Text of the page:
• biomaterials;
  • composites;
  • drug delivery systems;
  • nanoparticles;
  • stimuli-sensitive polymers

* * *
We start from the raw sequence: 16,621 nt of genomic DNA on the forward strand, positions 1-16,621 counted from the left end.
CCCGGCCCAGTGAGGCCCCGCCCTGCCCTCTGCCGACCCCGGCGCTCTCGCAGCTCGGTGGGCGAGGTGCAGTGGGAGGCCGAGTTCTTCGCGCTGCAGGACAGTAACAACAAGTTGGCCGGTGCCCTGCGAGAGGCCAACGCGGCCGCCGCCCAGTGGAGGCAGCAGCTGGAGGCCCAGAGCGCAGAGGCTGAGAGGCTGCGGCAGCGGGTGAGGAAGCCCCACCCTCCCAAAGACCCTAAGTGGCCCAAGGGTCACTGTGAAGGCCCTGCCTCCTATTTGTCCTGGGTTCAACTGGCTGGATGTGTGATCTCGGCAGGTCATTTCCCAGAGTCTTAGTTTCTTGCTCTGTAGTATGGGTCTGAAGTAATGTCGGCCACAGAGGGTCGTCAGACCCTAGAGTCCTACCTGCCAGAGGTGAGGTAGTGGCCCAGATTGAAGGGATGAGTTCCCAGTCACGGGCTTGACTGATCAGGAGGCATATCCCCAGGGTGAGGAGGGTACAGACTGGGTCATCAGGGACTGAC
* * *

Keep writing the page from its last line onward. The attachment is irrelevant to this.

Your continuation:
To reach sustained drug release, a new composite drug-delivery system consisting of poly(d,l-lactide-co-glycolide) (PLGA) nanoparticles (NPs) embedded in thermosensitive poly(N-isopropyl acrylamide) (PNIPAAm) hydrogels was developed. The PNIPAAm hydrogels were synthesized by free-radical polymerization and were crosslinked with poly(ethylene glycol) diacrylate, and the PLGA NPs were prepared by a water-in-oil-in-water double-emulsion solvent-evaporation method. The release behavior of the composite hydrogels loaded with albumin–fluorescein isothiocyanate conjugate was studied and compared with that of the drug-loaded neat hydrogel and PLGA NPs. The results indicate that we could best control the release rate of the drug by loading it to the PLGA NPs and then embedding the whole system in the PNIPAAm hydrogels. The developed composite hydrogel systems showed near zero-order drug-release kinetics along with a reduction or omission of initial burst release. The differential scanning calorimetry results reveal that the lower critical solution temperature of the developed composite systems remained almost unchanged (<1°C increase only). Such a characteristic indicated that the thermosensitivity of the PNIPAAm hydrogel was not distinctively affected by the addition of PLGA NPs. In conclusion, an approach was demonstrated for the successful preparation of a new hybrid hydrogel system having improved drug-release behavior with retained thermosensitivity. The developed systems have enormous potential for many biotechnological applications. © 2014 Wiley Periodicals, Inc. J. Appl. Polym. Sci. 2014, 131, 40625.